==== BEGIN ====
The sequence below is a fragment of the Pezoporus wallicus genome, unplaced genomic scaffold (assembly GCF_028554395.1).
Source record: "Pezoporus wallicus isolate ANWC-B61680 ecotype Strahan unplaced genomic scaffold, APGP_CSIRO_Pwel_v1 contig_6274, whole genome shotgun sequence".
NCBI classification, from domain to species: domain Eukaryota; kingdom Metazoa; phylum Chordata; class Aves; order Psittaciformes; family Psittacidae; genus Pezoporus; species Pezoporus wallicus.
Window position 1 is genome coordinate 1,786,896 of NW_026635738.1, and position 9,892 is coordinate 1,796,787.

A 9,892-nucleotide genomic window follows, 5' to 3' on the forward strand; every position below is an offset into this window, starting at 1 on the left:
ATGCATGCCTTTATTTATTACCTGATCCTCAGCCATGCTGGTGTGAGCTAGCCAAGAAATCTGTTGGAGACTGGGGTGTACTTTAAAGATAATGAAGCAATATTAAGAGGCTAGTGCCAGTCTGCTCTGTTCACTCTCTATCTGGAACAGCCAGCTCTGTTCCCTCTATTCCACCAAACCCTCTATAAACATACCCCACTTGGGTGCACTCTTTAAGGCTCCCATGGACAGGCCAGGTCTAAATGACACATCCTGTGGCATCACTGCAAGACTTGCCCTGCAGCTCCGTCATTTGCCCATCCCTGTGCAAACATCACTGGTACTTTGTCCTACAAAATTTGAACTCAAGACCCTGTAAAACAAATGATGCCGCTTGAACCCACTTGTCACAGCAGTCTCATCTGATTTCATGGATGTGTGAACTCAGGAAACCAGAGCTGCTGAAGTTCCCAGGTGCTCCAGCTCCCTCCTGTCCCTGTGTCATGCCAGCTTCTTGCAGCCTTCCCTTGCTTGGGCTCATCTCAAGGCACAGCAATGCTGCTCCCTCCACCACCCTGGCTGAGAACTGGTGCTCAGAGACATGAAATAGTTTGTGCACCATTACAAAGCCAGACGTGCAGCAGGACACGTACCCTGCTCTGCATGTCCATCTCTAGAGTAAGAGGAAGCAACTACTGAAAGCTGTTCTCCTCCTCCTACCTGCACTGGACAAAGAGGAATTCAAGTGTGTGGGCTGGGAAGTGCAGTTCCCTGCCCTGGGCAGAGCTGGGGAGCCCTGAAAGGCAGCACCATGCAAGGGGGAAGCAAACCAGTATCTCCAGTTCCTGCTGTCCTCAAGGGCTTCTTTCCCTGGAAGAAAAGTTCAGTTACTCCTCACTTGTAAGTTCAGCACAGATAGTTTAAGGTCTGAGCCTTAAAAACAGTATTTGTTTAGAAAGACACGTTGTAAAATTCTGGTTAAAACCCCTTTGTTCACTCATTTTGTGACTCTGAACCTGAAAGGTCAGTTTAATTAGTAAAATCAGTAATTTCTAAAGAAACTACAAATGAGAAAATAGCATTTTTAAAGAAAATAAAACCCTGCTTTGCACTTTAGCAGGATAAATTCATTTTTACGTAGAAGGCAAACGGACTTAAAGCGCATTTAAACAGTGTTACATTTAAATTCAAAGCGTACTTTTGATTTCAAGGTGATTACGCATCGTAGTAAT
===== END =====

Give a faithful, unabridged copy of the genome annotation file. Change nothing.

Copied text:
The sequence below is a fragment of the Pezoporus wallicus genome, unplaced genomic scaffold (assembly GCF_028554395.1).
Source record: "Pezoporus wallicus isolate ANWC-B61680 ecotype Strahan unplaced genomic scaffold, APGP_CSIRO_Pwel_v1 contig_6274, whole genome shotgun sequence".
NCBI classification, from domain to species: domain Eukaryota; kingdom Metazoa; phylum Chordata; class Aves; order Psittaciformes; family Psittacidae; genus Pezoporus; species Pezoporus wallicus.
Window position 1 is genome coordinate 1,786,896 of NW_026635738.1, and position 9,892 is coordinate 1,796,787.

A 9,892-nucleotide genomic window follows, 5' to 3' on the forward strand; every position below is an offset into this window, starting at 1 on the left:
ATGCATGCCTTTATTTATTACCTGATCCTCAGCCATGCTGGTGTGAGCTAGCCAAGAAATCTGTTGGAGACTGGGGTGTACTTTAAAGATAATGAAGCAATATTAAGAGGCTAGTGCCAGTCTGCTCTGTTCACTCTCTATCTGGAACAGCCAGCTCTGTTCCCTCTATTCCACCAAACCCTCTATAAACATACCCCACTTGGGTGCACTCTTTAAGGCTCCCATGGACAGGCCAGGTCTAAATGACACATCCTGTGGCATCACTGCAAGACTTGCCCTGCAGCTCCGTCATTTGCCCATCCCTGTGCAAACATCACTGGTACTTTGTCCTACAAAATTTGAACTCAAGACCCTGTAAAACAAATGATGCCGCTTGAACCCACTTGTCACAGCAGTCTCATCTGATTTCATGGATGTGTGAACTCAGGAAACCAGAGCTGCTGAAGTTCCCAGGTGCTCCAGCTCCCTCCTGTCCCTGTGTCATGCCAGCTTCTTGCAGCCTTCCCTTGCTTGGGCTCATCTCAAGGCACAGCAATGCTGCTCCCTCCACCACCCTGGCTGAGAACTGGTGCTCAGAGACATGAAATAGTTTGTGCACCATTACAAAGCCAGACGTGCAGCAGGACACGTACCCTGCTCTGCATGTCCATCTCTAGAGTAAGAGGAAGCAACTACTGAAAGCTGTTCTCCTCCTCCTACCTGCACTGGACAAAGAGGAATTCAAGTGTGTGGGCTGGGAAGTGCAGTTCCCTGCCCTGGGCAGAGCTGGGGAGCCCTGAAAGGCAGCACCATGCAAGGGGGAAGCAAACCAGTATCTCCAGTTCCTGCTGTCCTCAAGGGCTTCTTTCCCTGGAAGAAAAGTTCAGTTACTCCTCACTTGTAAGTTCAGCACAGATAGTTTAAGGTCTGAGCCTTAAAAACAGTATTTGTTTAGAAAGACACGTTGTAAAATTCTGGTTAAAACCCCTTTGTTCACTCATTTTGTGACTCTGAACCTGAAAGGTCAGTTTAATTAGTAAAATCAGTAATTTCTAAAGAAACTACAAATGAGAAAATAGCATTTTTAAAGAAAATAAAACCCTGCTTTGCACTTTAGCAGGATAAATTCATTTTTACGTAGAAGGCAAACGGACTTAAAGCGCATTTAAACAGTGTTACATTTAAATTCAAAGCGTACTTTTGATTTCAAGGTGATTACGCATCGTAGTAAT